1. Teach! Believe it or not, many of the reflexively oppositional have never been taught to brainstorm and develop ideas. Find a conference or teacher that can help Negative Nellies how to brainstorm. In the short term, at your next meeting, ask your team to bring $20 in $1 bills and you bring a large bowl. During the brainstorming session, whenever someone says, “we can’t…” or “that won’t…” they have to put $1 into the bowl. After about 6-months use the money to do something fun with your staff or buy gifts.
  2. Redirect! I did this just this week. When a new idea or initiative is proposed, make sure that positive comments are shared. As my wife says, “Any dumb dog can tell you why something won’t work.” Ask your team to give you 5 positive and possibilities before they can say anything negative. When someone complains, stop them, and say, “Now tell me something positive about __________.” People aren’t wired to think this way, so we have to be constantly redirected. The people on your team that can’t ever be positive will learn that you’re not a worthwhile destination for the negative.
  3. Project. As a leader, you must focus on projecting the positive. Sit down with a journal or notebook and map out all the successes you and your team have had, then remind people of them. This past week, I sat down and listed the successes we’ve had in my brief time at Redwood Church – building renovation, incredible small group launch, Men’s Fraternity, reconnection with our mission point in Haiti, relaunched Women’s ministry, increased mid-week attendance,  etc…. These efforts required prayer, time and hard work. Don’t lose them to the archives of memory. Keep them close to inspire you and your team.
  4. Give it Over. Many of the reflexively oppositional are so because they feel they are never listened to or don’t have enough influence in the organization. Therefore, give it to them. Give them a large responsibility and the freedom to run with it. Many an oppositional worker has been humbled by the experience of having to lead and produce something from beginning to end. Handing over responsibility allows them to unleash their full potential. And you never know, they may be a lion of a leader who just needed an opportunity. For this to work, though, they have to be responsible for all aspects of a project. It’s easier to gripe when you’re only responsible for 6% of a project. Give it over.
  5. Hire Differently. The simple truth is that you don’t want to work with everyone, regardless of their competence or lack thereof. If you’re in an industry that requires innovation or if you’re a possibility thinker, you MUST surround yourself with the same kind of people. You’re looking for “What if…” people, not “We can’t people.” We can’t people have never innovated an industry, grown a market-share or otherwise changed the world. You don’t want them! During the hiring process ask outlandish questions and see what responses you get.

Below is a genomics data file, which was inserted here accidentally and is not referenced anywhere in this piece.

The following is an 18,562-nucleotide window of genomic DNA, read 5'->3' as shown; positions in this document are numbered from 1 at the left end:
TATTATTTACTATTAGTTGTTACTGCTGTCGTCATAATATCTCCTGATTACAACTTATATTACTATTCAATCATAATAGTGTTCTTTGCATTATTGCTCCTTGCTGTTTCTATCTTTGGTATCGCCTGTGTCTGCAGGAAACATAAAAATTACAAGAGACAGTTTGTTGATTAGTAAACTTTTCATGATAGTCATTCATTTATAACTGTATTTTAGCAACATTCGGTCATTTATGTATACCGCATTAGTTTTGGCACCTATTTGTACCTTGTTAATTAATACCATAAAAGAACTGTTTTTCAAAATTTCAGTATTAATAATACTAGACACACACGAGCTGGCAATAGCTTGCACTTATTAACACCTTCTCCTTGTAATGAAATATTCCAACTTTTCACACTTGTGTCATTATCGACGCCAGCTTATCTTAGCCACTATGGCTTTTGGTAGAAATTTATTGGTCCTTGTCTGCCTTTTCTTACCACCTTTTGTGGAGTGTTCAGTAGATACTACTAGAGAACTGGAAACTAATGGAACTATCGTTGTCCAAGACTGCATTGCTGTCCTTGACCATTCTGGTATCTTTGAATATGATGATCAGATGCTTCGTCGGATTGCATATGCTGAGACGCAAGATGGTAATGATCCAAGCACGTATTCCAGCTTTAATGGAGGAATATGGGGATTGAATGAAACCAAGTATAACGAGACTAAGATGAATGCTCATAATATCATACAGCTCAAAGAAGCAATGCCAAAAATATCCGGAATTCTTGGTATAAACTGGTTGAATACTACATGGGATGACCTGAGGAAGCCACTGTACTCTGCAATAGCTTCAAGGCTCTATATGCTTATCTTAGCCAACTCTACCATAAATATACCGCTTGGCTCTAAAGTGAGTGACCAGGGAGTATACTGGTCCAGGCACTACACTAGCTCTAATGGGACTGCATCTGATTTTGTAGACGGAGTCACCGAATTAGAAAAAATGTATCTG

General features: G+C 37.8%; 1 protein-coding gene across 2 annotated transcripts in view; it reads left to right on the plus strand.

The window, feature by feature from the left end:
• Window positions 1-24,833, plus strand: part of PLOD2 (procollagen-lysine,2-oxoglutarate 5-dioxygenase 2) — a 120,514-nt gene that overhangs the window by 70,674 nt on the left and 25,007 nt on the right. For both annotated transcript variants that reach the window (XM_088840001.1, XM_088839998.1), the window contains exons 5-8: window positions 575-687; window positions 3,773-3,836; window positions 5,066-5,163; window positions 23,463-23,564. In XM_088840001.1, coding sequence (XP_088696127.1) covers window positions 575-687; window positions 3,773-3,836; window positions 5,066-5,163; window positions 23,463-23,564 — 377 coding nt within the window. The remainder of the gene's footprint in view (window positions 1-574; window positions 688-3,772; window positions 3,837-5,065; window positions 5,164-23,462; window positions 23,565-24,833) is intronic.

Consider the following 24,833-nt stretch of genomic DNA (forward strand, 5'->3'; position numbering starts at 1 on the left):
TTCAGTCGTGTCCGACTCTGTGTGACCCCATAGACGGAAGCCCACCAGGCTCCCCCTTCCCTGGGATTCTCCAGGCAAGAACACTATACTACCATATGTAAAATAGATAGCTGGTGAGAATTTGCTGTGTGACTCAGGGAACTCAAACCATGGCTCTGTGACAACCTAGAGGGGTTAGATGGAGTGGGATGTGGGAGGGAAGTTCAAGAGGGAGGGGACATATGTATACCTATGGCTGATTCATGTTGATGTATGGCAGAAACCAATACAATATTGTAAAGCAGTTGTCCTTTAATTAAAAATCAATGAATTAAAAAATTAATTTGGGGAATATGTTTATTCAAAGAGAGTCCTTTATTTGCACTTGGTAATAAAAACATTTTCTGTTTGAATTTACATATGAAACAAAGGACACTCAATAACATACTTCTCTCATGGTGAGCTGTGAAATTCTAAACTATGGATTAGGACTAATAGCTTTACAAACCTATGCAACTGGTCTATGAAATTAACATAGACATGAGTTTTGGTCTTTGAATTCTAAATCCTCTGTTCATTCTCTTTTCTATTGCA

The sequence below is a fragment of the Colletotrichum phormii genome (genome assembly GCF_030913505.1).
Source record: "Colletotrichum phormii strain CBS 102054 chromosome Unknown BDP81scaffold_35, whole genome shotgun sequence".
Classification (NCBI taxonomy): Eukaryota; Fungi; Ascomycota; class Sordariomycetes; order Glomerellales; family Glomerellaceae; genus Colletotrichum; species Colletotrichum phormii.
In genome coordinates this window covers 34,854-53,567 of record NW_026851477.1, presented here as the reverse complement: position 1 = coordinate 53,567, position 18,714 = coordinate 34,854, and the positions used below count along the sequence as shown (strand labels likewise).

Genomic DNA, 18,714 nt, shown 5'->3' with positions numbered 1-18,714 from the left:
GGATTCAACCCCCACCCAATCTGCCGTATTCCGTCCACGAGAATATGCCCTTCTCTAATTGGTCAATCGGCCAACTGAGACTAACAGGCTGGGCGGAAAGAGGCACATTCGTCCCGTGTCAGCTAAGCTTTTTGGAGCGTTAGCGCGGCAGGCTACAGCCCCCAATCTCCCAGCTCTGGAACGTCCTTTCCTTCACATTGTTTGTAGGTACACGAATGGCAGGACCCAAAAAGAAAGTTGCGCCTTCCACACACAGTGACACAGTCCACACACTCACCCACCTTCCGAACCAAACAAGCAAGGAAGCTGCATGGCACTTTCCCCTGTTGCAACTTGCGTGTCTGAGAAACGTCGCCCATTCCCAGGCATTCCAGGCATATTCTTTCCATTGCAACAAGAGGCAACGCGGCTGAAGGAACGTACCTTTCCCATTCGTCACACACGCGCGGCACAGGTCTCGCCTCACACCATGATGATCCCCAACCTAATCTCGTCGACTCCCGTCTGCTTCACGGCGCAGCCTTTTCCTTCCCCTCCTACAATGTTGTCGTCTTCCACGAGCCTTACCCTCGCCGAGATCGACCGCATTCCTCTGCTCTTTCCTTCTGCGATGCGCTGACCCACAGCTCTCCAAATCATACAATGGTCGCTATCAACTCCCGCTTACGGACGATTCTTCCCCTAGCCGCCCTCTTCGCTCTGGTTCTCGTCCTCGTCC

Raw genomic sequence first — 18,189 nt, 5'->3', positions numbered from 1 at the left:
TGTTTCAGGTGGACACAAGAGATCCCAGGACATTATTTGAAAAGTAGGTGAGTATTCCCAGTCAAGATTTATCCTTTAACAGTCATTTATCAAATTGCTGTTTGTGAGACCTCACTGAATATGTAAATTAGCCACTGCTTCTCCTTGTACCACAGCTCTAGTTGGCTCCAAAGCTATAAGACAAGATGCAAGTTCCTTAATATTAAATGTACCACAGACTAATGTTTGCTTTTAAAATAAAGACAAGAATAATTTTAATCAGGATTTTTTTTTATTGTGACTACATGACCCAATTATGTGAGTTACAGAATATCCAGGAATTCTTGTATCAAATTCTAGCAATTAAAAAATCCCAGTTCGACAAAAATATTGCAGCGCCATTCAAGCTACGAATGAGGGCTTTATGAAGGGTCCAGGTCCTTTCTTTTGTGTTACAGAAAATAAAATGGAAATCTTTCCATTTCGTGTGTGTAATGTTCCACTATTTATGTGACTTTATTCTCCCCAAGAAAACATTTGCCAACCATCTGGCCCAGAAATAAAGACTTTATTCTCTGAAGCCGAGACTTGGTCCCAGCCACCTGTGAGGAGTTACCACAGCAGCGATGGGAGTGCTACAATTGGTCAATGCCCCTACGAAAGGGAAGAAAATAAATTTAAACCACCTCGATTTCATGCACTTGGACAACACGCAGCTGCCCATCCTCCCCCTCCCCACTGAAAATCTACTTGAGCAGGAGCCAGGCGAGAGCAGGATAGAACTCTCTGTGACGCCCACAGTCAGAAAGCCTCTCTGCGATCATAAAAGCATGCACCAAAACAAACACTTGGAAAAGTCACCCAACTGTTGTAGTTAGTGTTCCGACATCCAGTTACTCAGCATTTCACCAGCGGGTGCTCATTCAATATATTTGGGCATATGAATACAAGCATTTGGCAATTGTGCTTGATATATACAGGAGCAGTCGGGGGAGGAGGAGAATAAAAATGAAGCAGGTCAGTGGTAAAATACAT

The Reflexively Oppositional will always be with us, it’s our challenge to manage them well. Many Debbie Downers are critical-thinkers that organizations need, but their comments and affect need to be harnesses. Hopefully, leaders can help one another out.

How do you handle the reflexively oppositional in your organization?

 

…it’s time to get serious about transformation. You know you’ve waited long enough to transform whatever it is that you think you want transformed (and yes, I said “think you wanted” because if you really wanted it, you would be doing it already.)

Resolutions are weak! They fail because (1) they begin at the level of behavior, (2) are hastily made and typically cliche, and (3) are arbitrarily set. Yet many of us want to change and live healthier, more productive lives. Here’s how:

  1. Begin With Who NOT What. To sustain a change, you need to decide who it is you want to be; what you want others to think about you and say at your funeral. For instance, if I want to be a generous person, there are endless possibilities – time, money, talent, hospitality, credit. But if you simply want to give more money to charity, your decisions will be predicated by your bank statement. Plus, you have to seek out agencies to give to. Trust me, if you decide to live a generous life, it will transform all your interactions not just one.
  2. Structural Change. We are people of habit. If you want to lose weight this year (which is a bad resolution when compared to being healthy), you’re going to need to physically change  functions in your life. Where is the workout time going to come from? Where will you get the money for new shoes, workout clothes, a trainer, gym membership, or a treadmill? Who are you going to give permission to hold you accountable? What are you going to do with your kids while you workout? How are you going eat differently? Do you need to buy organic? Where will the money for healthier (and more expensive) food come from? If you don’t execute a structural change around your transformation, it will fail.